In the summer of 1964, hundreds of young civil rights workers traveled down to the south with the hope of helping Black residents register to vote. Among those civil rights workers were three young men, James Chaney, Andrew Goodman and Michael Schwerner. Tragically, Chaney, Goodman and Schwerner did not return home to their friends and families. The trio was abducted, tortured and murdered by a large group of Ku Klux Klansmen. After the Federal Bureau of Investigation conducted an investigation, the bodies of Chaney, Goodman and Schwerner were found in Neshoba County, Mississippi. Cecil Price, Samuel Bowers and several other Klansmen were later charged and convicted for the triple murder.
In the years since Goodman, Chaney and Schwerner were killed, their lives and murders have been portrayed in several films like Mississippi Burning, The Godfather of Harlem and All The Way. Also, authors like Alice Walker and Stephen King have implemented Goodman, Chaney and Schwerner into their work. Now, case and files and photos from the murder investigation will be available at a museum in Mississippi. Previously unsealed materials like federal informant reports, witness testimonies, autopsies, photographs of the burial site have been moved to the William F. Winter Archives and History Building in Jackson for public viewing. Each collection holds a different portion of the records collected over the years. Series 2870 is home to the attorney general's research files, Series 2902 includes the FBI memos and Series 2903 houses the photographs.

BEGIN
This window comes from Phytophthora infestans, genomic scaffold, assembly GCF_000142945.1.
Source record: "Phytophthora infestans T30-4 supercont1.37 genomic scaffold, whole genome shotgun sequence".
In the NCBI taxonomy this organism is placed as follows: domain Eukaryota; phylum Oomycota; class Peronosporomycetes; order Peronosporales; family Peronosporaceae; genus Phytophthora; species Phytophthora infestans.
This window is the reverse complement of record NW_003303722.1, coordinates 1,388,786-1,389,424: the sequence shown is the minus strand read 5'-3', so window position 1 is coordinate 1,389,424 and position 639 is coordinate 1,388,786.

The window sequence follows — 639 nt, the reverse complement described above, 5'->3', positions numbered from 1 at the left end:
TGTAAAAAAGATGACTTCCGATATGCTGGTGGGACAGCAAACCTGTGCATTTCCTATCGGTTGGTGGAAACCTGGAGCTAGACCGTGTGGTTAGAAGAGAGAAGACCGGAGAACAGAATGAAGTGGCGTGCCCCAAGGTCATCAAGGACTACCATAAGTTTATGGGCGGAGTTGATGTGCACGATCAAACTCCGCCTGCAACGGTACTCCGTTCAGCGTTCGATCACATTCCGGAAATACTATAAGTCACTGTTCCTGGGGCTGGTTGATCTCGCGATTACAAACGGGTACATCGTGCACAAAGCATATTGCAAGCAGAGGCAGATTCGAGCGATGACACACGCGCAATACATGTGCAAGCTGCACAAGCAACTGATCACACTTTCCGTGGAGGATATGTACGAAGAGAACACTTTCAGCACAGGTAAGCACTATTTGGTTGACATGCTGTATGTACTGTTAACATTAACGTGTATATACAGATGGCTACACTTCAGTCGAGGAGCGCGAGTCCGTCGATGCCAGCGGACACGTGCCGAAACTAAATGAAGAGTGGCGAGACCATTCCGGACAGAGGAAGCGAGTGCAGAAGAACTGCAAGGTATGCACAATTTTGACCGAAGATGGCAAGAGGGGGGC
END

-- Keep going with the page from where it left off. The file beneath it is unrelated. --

The decision to move case files to the William F. Winter Archives and History Building in Jackson comes just days after the 57th anniversary of their murders. Chaney, Goodman and Schwerner are continuously honored through scholarships, buildings and plaques. Most notably, former President Barack Obama awarded the three young men the Presidential Medal of Freedom.